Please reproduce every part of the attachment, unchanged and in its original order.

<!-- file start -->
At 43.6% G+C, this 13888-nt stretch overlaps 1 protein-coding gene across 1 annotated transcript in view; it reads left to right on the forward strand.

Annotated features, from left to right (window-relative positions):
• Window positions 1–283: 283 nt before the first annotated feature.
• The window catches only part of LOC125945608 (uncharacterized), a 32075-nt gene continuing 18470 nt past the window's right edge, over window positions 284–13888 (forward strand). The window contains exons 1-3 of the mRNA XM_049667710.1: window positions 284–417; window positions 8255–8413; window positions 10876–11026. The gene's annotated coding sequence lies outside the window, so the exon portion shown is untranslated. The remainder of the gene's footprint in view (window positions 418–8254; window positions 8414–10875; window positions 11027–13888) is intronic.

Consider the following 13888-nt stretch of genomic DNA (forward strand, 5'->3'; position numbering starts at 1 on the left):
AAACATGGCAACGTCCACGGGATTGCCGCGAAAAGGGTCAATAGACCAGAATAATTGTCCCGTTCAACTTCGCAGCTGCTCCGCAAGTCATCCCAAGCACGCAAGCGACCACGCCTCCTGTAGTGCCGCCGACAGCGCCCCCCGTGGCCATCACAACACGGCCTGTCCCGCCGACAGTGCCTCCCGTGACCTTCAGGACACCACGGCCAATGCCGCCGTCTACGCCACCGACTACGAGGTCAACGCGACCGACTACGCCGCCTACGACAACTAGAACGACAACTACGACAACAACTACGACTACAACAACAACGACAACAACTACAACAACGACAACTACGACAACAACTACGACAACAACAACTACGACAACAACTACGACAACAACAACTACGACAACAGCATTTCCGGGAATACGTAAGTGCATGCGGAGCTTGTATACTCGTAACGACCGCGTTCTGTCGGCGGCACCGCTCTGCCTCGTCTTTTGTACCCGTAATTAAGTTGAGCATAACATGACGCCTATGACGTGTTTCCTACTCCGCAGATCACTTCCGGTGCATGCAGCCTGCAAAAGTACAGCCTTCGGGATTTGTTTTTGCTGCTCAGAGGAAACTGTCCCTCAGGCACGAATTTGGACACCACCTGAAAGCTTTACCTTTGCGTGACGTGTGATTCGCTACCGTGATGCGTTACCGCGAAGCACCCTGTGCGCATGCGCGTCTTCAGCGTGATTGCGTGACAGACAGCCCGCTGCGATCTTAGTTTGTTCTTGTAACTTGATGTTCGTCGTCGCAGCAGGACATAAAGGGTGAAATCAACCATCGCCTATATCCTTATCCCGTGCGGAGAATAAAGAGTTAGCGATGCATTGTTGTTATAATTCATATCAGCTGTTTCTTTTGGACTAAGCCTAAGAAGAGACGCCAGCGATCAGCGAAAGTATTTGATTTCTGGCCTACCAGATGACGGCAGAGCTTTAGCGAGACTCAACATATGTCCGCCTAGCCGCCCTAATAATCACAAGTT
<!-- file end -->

At 43.6% G+C, this 13888-nt stretch overlaps 1 protein-coding gene across 1 annotated transcript in view; it reads left to right on the forward strand.

Annotated features, from left to right (window-relative positions):
• Window positions 1–283: 283 nt before the first annotated feature.
• The window catches only part of LOC125945608 (uncharacterized), a 32075-nt gene continuing 18470 nt past the window's right edge, over window positions 284–13888 (forward strand). The window contains exons 1-3 of the mRNA XM_049667710.1: window positions 284–417; window positions 8255–8413; window positions 10876–11026. The gene's annotated coding sequence lies outside the window, so the exon portion shown is untranslated. The remainder of the gene's footprint in view (window positions 418–8254; window positions 8414–10875; window positions 11027–13888) is intronic.

Consider the following 13888-nt stretch of genomic DNA (forward strand, 5'->3'; position numbering starts at 1 on the left):
AAACATGGCAACGTCCACGGGATTGCCGCGAAAAGGGTCAATAGACCAGAATAATTGTCCCGTTCAACTTCGCAGCTGCTCCGCAAGTCATCCCAAGCACGCAAGCGACCACGCCTCCTGTAGTGCCGCCGACAGCGCCCCCCGTGGCCATCACAACACGGCCTGTCCCGCCGACAGTGCCTCCCGTGACCTTCAGGACACCACGGCCAATGCCGCCGTCTACGCCACCGACTACGAGGTCAACGCGACCGACTACGCCGCCTACGACAACTAGAACGACAACTACGACAACAACTACGACTACAACAACAACGACAACAACTACAACAACGACAACTACGACAACAACTACGACAACAACAACTACGACAACAACTACGACAACAACAACTACGACAACAGCATTTCCGGGAATACGTAAGTGCATGCGGAGCTTGTATACTCGTAACGACCGCGTTCTGTCGGCGGCACCGCTCTGCCTCGTCTTTTGTACCCGTAATTAAGTTGAGCATAACATGACGCCTATGACGTGTTTCCTACTCCGCAGATCACTTCCGGTGCATGCAGCCTGCAAAAGTACAGCCTTCGGGATTTGTTTTTGCTGCTCAGAGGAAACTGTCCCTCAGGCACGAATTTGGACACCACCTGAAAGCTTTACCTTTGCGTGACGTGTGATTCGCTACCGTGATGCGTTACCGCGAAGCACCCTGTGCGCATGCGCGTCTTCAGCGTGATTGCGTGACAGACAGCCCGCTGCGATCTTAGTTTGTTCTTGTAACTTGATGTTCGTCGTCGCAGCAGGACATAAAGGGTGAAATCAACCATCGCCTATATCCTTATCCCGTGCGGAGAATAAAGAGTTAGCGATGCATTGTTGTTATAATTCATATCAGCTGTTTCTTTTGGACTAAGCCTAAGAAGAGACGCCAGCGATCAGCGAAAGTATTTGATTTCTGGCCTACCAGATGACGGCAGAGCTTTAGCGAGACTCAACATATGTCCGCCTAGCCGCCCTAATAATCACAAGTT